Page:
According to Bruce Cohen, whereas DSM-I and DSM-II make few references to the workplace, from DSM-III (1980) onwards there is a substantial jump in work-related terminology that mirrors productivity-driven reforms across society. In particular, the introduction of an emphasis on workplace performance in terms of “social phobia” and “social anxiety disorder” to DSM-III and DSM-IV coincides with the advent of a general tendency in people to entertain the use of drug treatments for their “failures” to be sociable and assertive at their jobs.
With the introduction of DSM-5 two decades later, many of the issues afflicting the previous manuals have only intensified. Allen Frances, chair of the DSM-IV task force, describes the fifth iteration as a “colossal waste” mismanaged by a “small, withering, cash strapped, and incompetent association that feels compelled to regard its bottom line as a higher priority than having a safe, scientifically sound, and widely accepted diagnostic system.” The resultant effect is a diagnostic process that further pathologizes what are often relatively commonplace behaviours and temperaments to serve the market-driven interests of employers.
As Susan Rosenthal observes, Cohen’s textual analysis reveals the increasing degree to which psychiatry has been positioned as an authority on “acceptable behavior” at work, at school, and at home—acceptable behavior being defined by increased productivity across all aspects of life. A person no longer needs to perceive their anxiety as excessive or longstanding to be instantly prescribed addictive, anti-anxiety drugs. Additionally, shyness and introversion become social phobias, hopelessness and despair related to the burden of precarity becomes depression, and restless or non-compliant employees are diagnosed with ADHD.
By encouraging sufferers to question their own feelings rather than the organisation of wider social, economic, gendered and cultural structures dominated by the ideals of individuated patient-centric Western health policies, tools like the DSM legitimate the extension of non-productive stigmatisation into job training, contract work and even unemployment. This aids in the proliferation of the neoliberal focus on the rational, self-serving actor as the primary site of mental health transformation which simultaneously depoliticises the rise of increasingly alienating work environments and the constant pressures to re-brand and up-skill they engender.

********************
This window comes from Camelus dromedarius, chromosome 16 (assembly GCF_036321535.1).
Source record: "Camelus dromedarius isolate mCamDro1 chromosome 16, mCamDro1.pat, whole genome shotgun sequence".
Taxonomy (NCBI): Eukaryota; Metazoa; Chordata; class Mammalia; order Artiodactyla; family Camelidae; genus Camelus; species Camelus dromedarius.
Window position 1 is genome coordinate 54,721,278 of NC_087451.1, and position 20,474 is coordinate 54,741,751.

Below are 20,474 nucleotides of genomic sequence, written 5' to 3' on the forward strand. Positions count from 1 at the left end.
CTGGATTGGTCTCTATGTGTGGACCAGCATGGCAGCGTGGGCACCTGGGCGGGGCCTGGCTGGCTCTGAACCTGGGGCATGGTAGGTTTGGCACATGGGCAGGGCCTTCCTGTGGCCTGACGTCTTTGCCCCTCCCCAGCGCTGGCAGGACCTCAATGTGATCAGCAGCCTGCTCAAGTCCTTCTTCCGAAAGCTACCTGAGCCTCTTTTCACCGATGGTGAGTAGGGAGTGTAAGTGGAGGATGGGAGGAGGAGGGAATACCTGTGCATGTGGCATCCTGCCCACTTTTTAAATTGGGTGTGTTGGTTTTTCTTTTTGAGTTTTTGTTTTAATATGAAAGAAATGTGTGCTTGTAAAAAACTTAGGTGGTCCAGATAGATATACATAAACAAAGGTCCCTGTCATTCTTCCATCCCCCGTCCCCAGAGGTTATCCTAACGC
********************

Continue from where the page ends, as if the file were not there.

You Are Not the Problem
Widespread experiences of mental distress are far more than isolated instances of illness to be “cured” by psychotropic drugs or personalized treatments. They point to the ways structural deficiencies and imbalances are coded into our lived experiences, compelling us to make excuses for the system but never for ourselves. If a person cannot cope with this rigid, internalised understanding of mental health, they are likely to conclude that they are “abnormal,” unwell, or otherwise deviant—that they are “the problem.”
As David Smail traces out, this has created a situation whereby any symptoms arising within individuals are divorced from the cultural, political, and economic interactions between people and from the nature of the social world we have created. Yet anxious people everywhere are connected by a pervasive condition that has spread into our homes and workplaces, our dreams and desires—always tracking along the contours of exclusion and marginalisation. How else can we comprehend why racialised or queer people are, on average, more anxious than white or straight ones? That working-class children are more stressed than middle- and upper-class ones?
When we internalise the dominant capitalist narrative of productivity above all else, which portrays people who rest and take breaks as unworthy of amity and contentment, it becomes an ideological apparatus through which we make sense of the world. As a result, many of the supports on offer are eclipsed by market logics that have little interest in eradicating or even suppressing mental ill-health. All too often, what counts for “help” seeks to expand our capacities to continue producing while remaining unwell, exploiting possible every moment of time and spare resource for the purposes of “self-actualisation.”
Such trends are poised to continue with the release of the DSM-5-TR (TR for text revision) this year. As Sarah Fay makes clear, the architects of the DSM could have spent the past decade revaluating the intensified relationship between productivity and mental health. Instead, DSM’s invalid, unreliable, and suspect diagnoses have been further entrenched in an updated version through the same pathologizing logics and loosened diagnostic criteria.
Most treatments on offer today—from enduring psychiatric and pharmaceutical interventions pushed by the DSMs to mindfulness, CBT, and the other psychotherapeutics—put forward increasingly personalised and customised means to such ends. In the place of treating it as incumbent on individuals to resolve their own mental anguish, instead, that is, of accepting the vast personalization of stress that has taken place over the last thirty years, perhaps we should be asking: “Why has it become ‘normal’ that so many people today are anxious?”
Mad in America hosts blogs by a diverse group of writers. These posts are designed to serve as a public forum for a discussion—broadly speaking—of psychiatry and its treatments. The opinions expressed are the writers’ own.